All decisions taken are thoroughly discussed and thought through. It is also true we are going through an international economic environment, to say the least disastrous, and this is a further incentive to act with utmost care and caution. My silence doesn't mean I'm not doing anything,  but that we are humbly working, among other things, on carrying water to our mill. I'm Italian and my mill is called Italy, I would like to take to our country a series of events of the next Cup, just like I did last summer in La Maddalena.  A Jesuit priest that taught me in school used to say: Look at the substance of things, not their form. That's what I'm doing.  Your faithful and devoted reader, Vincenzo Onorato".  Full story can be read on Scuttlebutt USA here.

J cruising sailors looking over Bora Bora bayThe J Cruising Community

J Cruisers continue their adventures around the world, below are a selection of most excellent "blogs" written by their prolific publishers.  Some terribly amusing anecdotes and pearls of wisdom are contained in their blogs. Read some! You'll love it.

ARC 2010 Starts - 233 Yachts Cross the Line in Sunshine- the J/122 SKY HUNTER II (bow# 205) is participating with renowned English sailor, Peter Bainbridge from Southampton, England, sailing Division I Cruising.  SKY HUNTER 2 is a cruising version of the J/122 with more accommodation and less sail area.  This will be her first Atlantic crossing. There will be 5 crew on board and with the average age of the 3 'seniors' nearly 70 years old, means they will avoid too much foredeck work by not using a spinnaker.

The 25th Atlantic Rally for Cruisers (ARC) started in spectacular style with 233 yachts from 26 nations sailing across the start line off Las Palmas de Gran Canaria heading for their final destination, 2,700 nautical miles away in Rodney Bay, Saint Lucia.  The early morning rain and dark clouds cleared away, to be replaced by bright sunshine and the light NE wind filled to provide a reaching start. For the thousands of spectators ashore and afloat it was a picture perfect start to the 25th ARC. After crossing the start line in 8-10 knots and light swell, a colorful display of spinnakers were hoisted to help the yachts on their way. The forecast is for the light north easterlies to continue for the next few days.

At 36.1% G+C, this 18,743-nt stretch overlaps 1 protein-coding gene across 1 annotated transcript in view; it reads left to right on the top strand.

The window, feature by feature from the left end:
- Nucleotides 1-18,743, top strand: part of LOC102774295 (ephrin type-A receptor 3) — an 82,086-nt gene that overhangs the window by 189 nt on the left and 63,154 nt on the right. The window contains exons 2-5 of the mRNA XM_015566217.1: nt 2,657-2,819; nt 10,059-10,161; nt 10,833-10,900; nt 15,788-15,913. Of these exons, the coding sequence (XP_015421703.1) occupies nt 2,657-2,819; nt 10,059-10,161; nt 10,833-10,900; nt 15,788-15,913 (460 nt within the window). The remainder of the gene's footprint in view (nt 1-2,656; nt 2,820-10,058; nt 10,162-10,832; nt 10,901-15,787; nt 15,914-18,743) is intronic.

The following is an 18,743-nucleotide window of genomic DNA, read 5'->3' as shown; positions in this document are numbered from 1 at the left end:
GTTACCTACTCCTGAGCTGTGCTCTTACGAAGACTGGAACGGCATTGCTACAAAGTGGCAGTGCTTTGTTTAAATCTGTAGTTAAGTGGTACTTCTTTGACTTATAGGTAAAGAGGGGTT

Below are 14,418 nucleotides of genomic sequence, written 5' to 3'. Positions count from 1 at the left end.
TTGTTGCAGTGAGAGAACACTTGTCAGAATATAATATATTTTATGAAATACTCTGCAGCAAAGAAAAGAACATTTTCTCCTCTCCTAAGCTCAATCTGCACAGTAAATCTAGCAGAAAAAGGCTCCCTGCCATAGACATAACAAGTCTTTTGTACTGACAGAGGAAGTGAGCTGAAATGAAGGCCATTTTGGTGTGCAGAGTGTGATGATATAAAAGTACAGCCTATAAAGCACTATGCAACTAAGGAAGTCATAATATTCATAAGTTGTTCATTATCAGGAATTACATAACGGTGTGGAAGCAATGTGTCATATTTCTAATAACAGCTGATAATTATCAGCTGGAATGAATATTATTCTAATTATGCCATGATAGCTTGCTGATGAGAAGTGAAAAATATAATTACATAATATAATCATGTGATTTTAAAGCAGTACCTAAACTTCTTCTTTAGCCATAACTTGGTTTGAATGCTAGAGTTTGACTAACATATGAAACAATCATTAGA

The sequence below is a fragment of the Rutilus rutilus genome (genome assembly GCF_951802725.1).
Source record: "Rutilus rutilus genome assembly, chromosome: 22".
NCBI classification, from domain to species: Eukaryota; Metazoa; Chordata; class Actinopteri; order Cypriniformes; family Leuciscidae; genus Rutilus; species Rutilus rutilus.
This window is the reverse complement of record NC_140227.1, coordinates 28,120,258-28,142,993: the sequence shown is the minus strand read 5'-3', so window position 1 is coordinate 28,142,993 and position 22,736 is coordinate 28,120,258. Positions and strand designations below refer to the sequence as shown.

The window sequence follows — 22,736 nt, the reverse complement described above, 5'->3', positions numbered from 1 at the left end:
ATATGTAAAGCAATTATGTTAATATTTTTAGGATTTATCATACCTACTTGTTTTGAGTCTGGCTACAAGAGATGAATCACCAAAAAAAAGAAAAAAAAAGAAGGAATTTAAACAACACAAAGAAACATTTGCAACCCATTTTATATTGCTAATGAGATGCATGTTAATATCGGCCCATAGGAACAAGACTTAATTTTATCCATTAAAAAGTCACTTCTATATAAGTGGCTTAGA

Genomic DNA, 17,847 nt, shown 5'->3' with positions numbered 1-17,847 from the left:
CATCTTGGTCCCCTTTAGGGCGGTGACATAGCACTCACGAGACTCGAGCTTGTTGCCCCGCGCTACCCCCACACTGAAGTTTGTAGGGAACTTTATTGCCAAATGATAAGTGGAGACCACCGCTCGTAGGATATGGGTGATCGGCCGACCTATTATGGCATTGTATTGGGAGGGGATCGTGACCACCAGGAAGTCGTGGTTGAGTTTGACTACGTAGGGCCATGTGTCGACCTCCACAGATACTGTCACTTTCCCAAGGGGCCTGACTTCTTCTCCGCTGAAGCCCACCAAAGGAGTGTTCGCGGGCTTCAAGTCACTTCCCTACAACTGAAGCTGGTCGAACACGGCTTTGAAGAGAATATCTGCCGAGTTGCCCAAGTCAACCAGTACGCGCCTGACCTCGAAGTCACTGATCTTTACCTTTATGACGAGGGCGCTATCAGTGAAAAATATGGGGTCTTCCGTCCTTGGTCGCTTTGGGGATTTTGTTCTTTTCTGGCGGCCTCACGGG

News from the fleet can be found on the official ARC website where daily yacht position reports will be displayed and visitors can view individual route maps for each yacht.   Each yacht is fitted with a Yellowbrick iridium tracker, with positions updated automatically every 6 hours. Crews will also contribute daily logs and images direct to the site which can be viewed here.

Glen Gustaffson is sailing his J/46 this year in the Caribbean 1500.  He says, "There are two J/46's and I believe one J/40 in the event, which has a record turnout this year.  We are pumped up and looking for a fast ride to the Islands.  I'll see if I can get a story together on the J's in the event, and send it on after we reach Tortola.  There is live tracking on the website-

J cruising directions- roll the dice and go!  Sailing to anywhere, anytime!* The J/42 JARANA continues their epic voyage around the Pacific. Continue to read about Bill and Kathy Cuffel's big adventure cruising the South Pacific headed for New Zealand.  A recent update from Bill and Kathy- "Hello, all!  We have safely arrived in Opua, New Zealand from Tonga. It was a remarkably fast passage. Some statistics: Time: 6 days, 3 hours.  Total distance: 1023 miles.  Distance sailed: 1020 miles.  Distance motored: 3 miles.  Average speed: 7.0 knots.  Fuel used: 3 gallons (12 hours of engine idling for power generation).  Best memory: sailing into the Bay of Isles, hand steering in 25 knots of breeze, watching the sun rise behind us, lighting Cape Brett up in a warm red glow. Next is New Zealand!" Their blog is here:

* Prolific writers, Bill and Judy Stellin, sailed their J/42 JAYWALKER around the Mediterranean and Europe and back across the Atlantic for nearly three years.  Their blogs/journals can be found at-  The earlier journals have been compiled into two self published books which can be found at:  Search for "SEATREK: A Passion for Sailing" by Bill Stellin or William Stellin."  Fun reading when rocking back in a chair watching your storm-lashed windows take a beating in the gale roaring outside and listening to the crackle of a roaring fire.  It is winter "down under" you know.  The Argentineans are freezing.

J/130 sailing ARC Rally arrives Portugal- leave a message on the sea wall!* John and Mary Driver are sailing their J/130 SHAZAM for extended cruising in the Atlantic basin. At this time, John and Mary will have just finished their double-handed crossing of the Atlantic, landing in Portugal on their J/130 Shazam after completion of their ARC Rally. Read the latest news at